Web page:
What is the GPL, he asked pointedly. The GPL is, he answered, unilateral permission to use code. It is not a contract.
The explicit lack of a warranty, among other things, provides a condition on the permission, and from there the GPL's interpretation in various legal jurisdictions simply becomes fuzzy.
Is the GPL terminable? Not really, but if someone with rights pulls out of software development that is under the GPL, that can cause problems.
Is the GPL a license or a trademark? He pointed out that while the GPL is written as and presented as a license; it is used more as a trade or certification mark. As an example, he said that 72 percent of all projects on SourceForge.net are released under the GPL. Did every one of those projects think through the decision to use the GPL? Or did some of them use it because it is a qualifier as free software, not for the specific terms of the license. Is it, he asked, a license, or is it a manifesto?
Whose GPL is it, anyway?
Whose GPL is it? To all appearances, he pointed out, the GPL is a creature of and a part of the Free Software Foundation. Is it everyone's or FSF's? The answer is resoundingly the FSF's.
How many GPLs are there? He pointed out that the GPL applies to anyone modifying or distributing the GPL, and that the GPL must be passed on. To users just using, the GPL is essentially irrelevant. As such, there are two classes of GPL licensees.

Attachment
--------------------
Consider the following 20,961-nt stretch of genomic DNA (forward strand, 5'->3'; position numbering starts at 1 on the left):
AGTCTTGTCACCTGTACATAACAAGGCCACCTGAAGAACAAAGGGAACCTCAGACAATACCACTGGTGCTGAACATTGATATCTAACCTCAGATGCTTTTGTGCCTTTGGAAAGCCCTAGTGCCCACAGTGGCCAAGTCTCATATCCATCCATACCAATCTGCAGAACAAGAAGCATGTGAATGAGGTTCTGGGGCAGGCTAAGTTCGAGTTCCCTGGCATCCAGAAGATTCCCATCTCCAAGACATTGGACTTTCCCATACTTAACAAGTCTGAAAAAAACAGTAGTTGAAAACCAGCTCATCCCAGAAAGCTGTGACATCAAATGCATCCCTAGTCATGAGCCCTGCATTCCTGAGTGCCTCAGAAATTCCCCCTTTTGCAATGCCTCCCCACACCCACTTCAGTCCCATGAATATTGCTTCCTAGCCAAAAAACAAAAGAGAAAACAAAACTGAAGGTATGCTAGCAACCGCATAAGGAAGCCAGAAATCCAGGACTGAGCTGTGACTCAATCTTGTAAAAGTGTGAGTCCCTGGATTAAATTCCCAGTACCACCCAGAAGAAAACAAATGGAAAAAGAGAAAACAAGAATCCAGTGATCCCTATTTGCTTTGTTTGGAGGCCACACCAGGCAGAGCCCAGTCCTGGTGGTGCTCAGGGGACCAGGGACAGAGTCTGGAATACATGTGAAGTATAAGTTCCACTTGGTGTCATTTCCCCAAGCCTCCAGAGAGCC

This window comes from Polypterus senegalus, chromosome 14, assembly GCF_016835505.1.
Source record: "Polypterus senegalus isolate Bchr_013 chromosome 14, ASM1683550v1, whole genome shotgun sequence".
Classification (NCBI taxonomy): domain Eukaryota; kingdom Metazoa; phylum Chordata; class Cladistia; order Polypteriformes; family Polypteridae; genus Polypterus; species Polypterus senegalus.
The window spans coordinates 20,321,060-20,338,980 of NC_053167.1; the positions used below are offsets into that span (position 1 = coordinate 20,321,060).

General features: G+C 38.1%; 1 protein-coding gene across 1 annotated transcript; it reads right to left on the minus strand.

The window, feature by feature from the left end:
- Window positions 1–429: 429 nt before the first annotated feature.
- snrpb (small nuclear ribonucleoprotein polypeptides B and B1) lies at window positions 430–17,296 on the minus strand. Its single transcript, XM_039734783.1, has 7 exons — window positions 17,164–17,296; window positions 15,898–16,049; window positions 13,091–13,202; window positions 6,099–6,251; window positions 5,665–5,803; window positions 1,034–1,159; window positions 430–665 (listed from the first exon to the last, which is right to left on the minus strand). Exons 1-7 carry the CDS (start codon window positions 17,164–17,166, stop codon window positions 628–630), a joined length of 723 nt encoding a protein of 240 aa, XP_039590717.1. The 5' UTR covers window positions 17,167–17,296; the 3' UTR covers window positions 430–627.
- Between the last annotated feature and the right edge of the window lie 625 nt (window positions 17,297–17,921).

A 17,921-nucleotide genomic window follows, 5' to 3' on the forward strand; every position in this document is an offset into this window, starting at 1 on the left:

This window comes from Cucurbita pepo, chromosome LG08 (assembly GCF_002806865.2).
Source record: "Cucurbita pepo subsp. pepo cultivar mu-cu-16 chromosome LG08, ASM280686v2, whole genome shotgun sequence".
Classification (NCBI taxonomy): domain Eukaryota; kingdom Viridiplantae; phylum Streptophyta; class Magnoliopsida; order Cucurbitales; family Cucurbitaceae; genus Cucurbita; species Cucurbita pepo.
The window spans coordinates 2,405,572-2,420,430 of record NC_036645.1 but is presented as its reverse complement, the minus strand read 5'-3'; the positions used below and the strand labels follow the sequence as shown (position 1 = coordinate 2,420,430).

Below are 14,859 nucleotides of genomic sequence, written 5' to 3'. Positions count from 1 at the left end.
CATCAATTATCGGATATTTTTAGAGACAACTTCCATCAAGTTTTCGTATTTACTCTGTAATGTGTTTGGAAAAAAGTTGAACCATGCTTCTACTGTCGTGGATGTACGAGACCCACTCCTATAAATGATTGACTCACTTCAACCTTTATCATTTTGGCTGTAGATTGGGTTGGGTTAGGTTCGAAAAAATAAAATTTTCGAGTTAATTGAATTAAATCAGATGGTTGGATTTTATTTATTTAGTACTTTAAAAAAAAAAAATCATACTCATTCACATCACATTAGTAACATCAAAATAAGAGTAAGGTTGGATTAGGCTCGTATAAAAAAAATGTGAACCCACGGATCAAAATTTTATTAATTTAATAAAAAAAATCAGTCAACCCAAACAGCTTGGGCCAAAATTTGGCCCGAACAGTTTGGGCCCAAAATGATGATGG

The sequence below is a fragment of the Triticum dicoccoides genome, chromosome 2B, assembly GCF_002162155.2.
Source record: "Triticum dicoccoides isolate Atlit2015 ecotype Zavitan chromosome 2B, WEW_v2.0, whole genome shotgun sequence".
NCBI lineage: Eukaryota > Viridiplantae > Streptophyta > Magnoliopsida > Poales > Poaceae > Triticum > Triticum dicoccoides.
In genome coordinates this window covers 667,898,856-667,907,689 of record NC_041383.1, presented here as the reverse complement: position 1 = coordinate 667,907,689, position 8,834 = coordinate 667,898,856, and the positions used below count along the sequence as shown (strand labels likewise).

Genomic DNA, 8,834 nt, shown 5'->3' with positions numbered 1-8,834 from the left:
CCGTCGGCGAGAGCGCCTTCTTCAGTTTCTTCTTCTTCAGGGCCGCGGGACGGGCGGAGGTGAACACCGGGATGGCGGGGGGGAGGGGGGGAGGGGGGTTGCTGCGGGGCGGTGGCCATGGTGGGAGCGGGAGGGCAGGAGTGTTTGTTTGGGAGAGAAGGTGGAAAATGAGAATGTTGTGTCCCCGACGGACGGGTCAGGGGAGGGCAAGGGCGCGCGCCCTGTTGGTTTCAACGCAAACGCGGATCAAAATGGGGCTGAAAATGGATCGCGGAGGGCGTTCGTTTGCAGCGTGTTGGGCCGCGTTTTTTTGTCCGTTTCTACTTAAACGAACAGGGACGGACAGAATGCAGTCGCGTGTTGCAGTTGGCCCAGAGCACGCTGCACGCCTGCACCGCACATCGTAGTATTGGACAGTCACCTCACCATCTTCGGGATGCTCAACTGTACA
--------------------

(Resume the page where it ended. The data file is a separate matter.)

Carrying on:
Food for thought, anyway.
Barry Sookman then took over. He's from the Technology, Communications, and Intellectual Property Group, McCarthy and TÃ©treault. His take on the GPL is that it doesn't behave the same in every country.
In the U.S., copyright is right in the constitution, whereas in, for example, Canadian law, the whole philosophy of copyright is different. The only purpose of copyright in Canada is to benefit all forms of authors and creators of art. According to a Privy Council (essentially the Supreme Court of the Commonwealth) ruling in 1923, copyright law stems from the Bible's 8th commandment: Thou Shalt Not Steal.
In deciding what to protect under copyright law, the basic principal that anything that is worth copying is worth protecting is used.
Without going into too many details, his argument is that with the different histories and interpretations and case laws in various countries, the legal interpretation of the GPL can vary wildly and it will apply differently depending on the country.
Broader participation needed
Drazen Pantic of OpenNet, Location One, and NYU Center for War, Peace & News Media, compared the nature of proprietary software to broadcast-only media. Neither, he said, is inherently trustworthy, yet both depend on being trusted. For progress to be made and freedoms to be gained, there needs to be a broader participation -- the user of software and the reader or viewer of news must become a part of the development or broadcast.
With opportunities to comment at the end, Moglen pointed out that a concern brought up about what happens to GPLed software after it becomes part of the public domain was irrelevant for all practical purposes as under current US law copyrighted works become part of the public domain 70 years after the death of the individual or company that created it.
Ultimately, the first day of the conference worked out well. All the speakers spoke in one large room and the sessions were long enough that there did not need to be a feeling of urgency for one to end so people could get to the next one. I look forward to Day 2.